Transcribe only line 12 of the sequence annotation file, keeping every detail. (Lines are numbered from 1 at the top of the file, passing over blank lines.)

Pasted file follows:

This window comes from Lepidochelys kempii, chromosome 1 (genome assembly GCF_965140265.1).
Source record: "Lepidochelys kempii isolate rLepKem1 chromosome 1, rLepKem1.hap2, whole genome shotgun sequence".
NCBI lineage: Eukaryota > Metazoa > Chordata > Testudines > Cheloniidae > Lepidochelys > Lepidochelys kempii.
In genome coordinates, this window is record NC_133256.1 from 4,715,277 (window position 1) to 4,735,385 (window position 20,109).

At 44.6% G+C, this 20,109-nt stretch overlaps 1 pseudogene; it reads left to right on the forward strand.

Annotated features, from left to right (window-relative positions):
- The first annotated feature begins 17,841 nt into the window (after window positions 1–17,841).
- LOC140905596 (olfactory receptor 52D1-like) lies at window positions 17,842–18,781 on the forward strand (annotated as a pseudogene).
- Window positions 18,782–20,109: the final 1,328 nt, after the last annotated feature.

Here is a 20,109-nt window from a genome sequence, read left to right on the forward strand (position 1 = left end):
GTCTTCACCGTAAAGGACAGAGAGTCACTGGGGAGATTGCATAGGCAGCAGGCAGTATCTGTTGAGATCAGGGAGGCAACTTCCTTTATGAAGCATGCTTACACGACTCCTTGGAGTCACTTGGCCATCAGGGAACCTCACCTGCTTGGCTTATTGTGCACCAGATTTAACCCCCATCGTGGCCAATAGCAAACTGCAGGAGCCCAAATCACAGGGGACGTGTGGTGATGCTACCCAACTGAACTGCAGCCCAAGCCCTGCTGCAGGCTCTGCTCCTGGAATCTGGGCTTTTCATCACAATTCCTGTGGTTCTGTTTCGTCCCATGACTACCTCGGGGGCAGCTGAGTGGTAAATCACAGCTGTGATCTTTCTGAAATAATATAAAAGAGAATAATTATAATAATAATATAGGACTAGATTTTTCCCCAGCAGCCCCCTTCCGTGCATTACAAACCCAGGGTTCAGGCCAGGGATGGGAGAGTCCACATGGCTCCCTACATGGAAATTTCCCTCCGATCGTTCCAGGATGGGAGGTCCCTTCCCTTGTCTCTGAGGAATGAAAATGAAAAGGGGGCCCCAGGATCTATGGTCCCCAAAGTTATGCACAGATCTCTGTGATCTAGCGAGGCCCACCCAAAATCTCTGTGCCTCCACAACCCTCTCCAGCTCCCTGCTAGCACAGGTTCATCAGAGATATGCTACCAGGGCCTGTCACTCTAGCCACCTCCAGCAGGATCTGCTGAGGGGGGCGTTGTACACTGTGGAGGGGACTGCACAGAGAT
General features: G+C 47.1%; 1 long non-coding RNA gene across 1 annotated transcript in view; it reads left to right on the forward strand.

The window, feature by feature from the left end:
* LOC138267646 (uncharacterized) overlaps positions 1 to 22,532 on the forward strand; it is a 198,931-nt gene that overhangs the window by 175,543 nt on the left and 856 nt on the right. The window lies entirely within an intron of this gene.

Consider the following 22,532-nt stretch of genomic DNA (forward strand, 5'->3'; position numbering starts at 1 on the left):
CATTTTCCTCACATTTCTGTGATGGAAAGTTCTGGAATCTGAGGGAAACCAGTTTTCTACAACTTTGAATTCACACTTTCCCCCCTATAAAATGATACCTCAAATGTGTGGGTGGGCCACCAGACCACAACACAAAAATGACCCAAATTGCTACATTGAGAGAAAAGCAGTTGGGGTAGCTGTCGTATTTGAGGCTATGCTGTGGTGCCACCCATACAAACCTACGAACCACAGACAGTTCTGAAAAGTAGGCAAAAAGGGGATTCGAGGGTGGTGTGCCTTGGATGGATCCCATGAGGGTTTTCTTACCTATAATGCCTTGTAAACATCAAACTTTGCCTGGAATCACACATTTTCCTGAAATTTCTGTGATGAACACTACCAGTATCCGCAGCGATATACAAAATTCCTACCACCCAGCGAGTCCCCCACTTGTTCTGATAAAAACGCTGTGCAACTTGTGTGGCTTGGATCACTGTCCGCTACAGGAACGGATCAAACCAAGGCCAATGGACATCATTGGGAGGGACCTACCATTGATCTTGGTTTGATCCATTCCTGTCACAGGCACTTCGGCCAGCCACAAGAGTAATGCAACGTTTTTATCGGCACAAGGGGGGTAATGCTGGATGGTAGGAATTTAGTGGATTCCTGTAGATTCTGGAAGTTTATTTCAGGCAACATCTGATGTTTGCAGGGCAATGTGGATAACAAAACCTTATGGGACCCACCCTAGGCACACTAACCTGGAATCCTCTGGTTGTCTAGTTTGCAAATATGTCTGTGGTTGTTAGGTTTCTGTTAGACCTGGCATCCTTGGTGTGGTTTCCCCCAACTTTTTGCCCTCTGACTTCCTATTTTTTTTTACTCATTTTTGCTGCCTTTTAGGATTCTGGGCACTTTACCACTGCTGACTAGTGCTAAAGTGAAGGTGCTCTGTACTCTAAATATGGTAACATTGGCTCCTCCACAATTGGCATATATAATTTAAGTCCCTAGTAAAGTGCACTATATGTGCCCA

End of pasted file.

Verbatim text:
General features: G+C 47.1%; 1 long non-coding RNA gene across 1 annotated transcript in view; it reads left to right on the forward strand.